A possible strategy of information coding employed by cortical networks involves the propagation of activity through synchronously firing groups of neurons, termed assemblies. A hallmark signature of such an assembly coding scheme is the detection of synchronous spiking in parallel recordings of neuronal activity. Experimental work (e.g., ) indirectly substantiates the assembly idea with findings of behavioral correlates of significant excess synchronous spiking activity. Recently, we demonstrated  that such excess coincident spikes, or Unitary Events , also show an exceptionally strong phase-locking to oscillations of the local field potential (LFP), a signal measured directly at the population level. A theoretical model consistently embeds this experimentally observed relationship within the assembly framework. In this context, the weak entrainment of spikes of a single neuron to the LFP is explained as a reflection of the neuron's participation in different assemblies across the network.
Co-varying firing rate modulations induced by LFP oscillations were instead suggested as the cause for preferred locking of excess spike coincidences to the LFP phase. In this study we investigate if this alternative hypothesis can be validated. To this end, we first identify the extremal rate changes within those UE analysis windows that are assumed to be expressions of a rate step. We then relate the magnitude of individual rate steps to the degree of rate co-variation across neurons. In a final step, we relate these two measures to phase and amplitude of the LFP. We find that the locking of significant spike synchrony does not preferentially occur with rate changes.
As an additional test we extended our previous work by replacing the parametric distribution of coincidences used for evaluating the significance of observed coincidence counts by numerically derived distributions based on surrogate data. The employed surrogate method (spike train dithering, see ) considers the statistical features (non-stationarity of rates, interspike interval distribution,...) of the experimental spike trains, while destroying precise spike coincidences. Simulations show that this method is conservative compared to the UE analysis used in earlier work. Despite the decreased sensitivity of the surrogate based method, this additional analysis confirms our previous findings on the relationship between spike synchrony and the LFP, and demonstrates that they are not explained as a consequence of rate covariation. Taken together, these two analyses corroborate our original interpretation of LFP oscillations as a reflection of assembly dynamics.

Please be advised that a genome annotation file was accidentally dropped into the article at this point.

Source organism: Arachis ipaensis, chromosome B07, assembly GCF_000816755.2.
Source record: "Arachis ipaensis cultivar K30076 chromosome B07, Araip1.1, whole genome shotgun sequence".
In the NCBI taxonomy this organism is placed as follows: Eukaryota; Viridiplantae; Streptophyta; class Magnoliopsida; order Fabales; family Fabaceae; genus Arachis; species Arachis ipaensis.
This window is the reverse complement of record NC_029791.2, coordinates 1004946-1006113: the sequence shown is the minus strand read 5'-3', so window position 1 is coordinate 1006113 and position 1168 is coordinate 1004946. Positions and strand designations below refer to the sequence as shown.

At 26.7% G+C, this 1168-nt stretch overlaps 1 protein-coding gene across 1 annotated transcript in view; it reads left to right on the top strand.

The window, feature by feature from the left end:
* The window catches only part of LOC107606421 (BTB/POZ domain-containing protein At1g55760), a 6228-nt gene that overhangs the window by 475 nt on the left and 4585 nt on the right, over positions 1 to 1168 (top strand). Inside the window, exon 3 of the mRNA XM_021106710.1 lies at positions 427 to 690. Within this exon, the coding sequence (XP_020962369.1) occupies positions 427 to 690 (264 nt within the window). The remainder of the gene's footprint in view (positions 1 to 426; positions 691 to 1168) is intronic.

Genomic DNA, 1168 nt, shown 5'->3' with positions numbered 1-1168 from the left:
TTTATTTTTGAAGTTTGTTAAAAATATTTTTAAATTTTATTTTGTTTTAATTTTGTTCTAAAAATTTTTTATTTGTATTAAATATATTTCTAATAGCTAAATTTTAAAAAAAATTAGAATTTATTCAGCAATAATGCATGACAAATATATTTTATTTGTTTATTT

Partially funded by the Helmholtz Alliance on Systems Biology, the French National Research Agency (ANR-05-NEUR-045-01), and the Next-Generation Supercomputer Project of MEXT (Japan).
Online Abstract Viewer/Itinerary Planner. San Diego, CA. Society for Neuroscience 2007.
Program No. 793.4